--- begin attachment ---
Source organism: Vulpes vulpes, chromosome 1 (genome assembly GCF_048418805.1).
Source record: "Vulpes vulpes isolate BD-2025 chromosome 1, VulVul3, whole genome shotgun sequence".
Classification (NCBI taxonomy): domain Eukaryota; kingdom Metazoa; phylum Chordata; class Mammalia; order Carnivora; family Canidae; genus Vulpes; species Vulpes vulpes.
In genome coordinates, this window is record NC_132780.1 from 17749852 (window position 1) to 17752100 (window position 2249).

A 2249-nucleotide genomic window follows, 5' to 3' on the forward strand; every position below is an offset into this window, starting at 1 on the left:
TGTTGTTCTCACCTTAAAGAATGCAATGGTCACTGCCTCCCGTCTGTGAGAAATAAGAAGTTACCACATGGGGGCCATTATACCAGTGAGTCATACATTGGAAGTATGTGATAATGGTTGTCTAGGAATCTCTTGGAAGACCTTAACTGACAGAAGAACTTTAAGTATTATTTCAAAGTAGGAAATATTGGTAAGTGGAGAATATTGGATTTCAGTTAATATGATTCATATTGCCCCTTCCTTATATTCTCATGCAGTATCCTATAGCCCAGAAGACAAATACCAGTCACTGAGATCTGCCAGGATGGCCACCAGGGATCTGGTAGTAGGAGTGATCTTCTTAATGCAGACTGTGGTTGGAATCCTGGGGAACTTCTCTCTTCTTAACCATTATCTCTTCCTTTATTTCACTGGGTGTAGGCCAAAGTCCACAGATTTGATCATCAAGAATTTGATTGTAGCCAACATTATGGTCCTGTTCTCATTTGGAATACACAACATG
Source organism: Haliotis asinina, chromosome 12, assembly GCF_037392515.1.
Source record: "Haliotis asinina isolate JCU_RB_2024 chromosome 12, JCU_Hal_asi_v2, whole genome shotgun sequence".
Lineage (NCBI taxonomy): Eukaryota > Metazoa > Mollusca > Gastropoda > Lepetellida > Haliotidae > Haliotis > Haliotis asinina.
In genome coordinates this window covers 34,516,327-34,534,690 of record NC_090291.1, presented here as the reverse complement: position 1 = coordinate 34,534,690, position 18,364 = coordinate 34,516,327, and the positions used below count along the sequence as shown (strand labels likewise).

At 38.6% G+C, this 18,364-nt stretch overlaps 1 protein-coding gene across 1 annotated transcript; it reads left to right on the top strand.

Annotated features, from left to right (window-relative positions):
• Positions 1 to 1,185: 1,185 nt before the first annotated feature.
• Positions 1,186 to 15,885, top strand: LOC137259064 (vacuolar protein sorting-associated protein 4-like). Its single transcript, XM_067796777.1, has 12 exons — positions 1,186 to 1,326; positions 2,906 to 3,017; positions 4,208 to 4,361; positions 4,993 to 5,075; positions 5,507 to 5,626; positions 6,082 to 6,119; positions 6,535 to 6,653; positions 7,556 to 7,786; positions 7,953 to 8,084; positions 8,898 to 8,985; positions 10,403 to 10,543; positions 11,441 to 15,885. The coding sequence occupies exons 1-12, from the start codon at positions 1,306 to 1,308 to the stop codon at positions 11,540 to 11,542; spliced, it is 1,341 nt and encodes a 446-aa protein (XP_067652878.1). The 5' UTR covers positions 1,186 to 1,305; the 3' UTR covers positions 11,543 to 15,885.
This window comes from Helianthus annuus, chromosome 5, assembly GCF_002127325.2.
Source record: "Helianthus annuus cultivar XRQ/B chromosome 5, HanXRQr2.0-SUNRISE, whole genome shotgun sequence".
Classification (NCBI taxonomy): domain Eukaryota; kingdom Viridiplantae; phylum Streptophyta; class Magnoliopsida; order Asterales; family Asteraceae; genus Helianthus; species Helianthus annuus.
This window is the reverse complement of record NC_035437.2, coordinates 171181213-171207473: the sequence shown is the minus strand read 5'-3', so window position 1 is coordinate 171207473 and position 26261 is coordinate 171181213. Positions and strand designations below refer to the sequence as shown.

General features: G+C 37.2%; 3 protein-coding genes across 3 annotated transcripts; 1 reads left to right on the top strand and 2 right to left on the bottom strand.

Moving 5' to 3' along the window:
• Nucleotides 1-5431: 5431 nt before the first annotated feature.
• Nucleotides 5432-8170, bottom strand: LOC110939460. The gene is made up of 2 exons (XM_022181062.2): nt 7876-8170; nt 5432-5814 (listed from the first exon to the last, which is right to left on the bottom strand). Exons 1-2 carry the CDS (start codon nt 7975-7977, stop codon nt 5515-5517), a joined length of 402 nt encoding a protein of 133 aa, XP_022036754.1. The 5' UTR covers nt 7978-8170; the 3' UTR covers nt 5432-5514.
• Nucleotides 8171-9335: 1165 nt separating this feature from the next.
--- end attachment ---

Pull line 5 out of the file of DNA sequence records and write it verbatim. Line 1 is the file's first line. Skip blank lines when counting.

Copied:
A 2249-nucleotide genomic window follows, 5' to 3' on the forward strand; every position below is an offset into this window, starting at 1 on the left: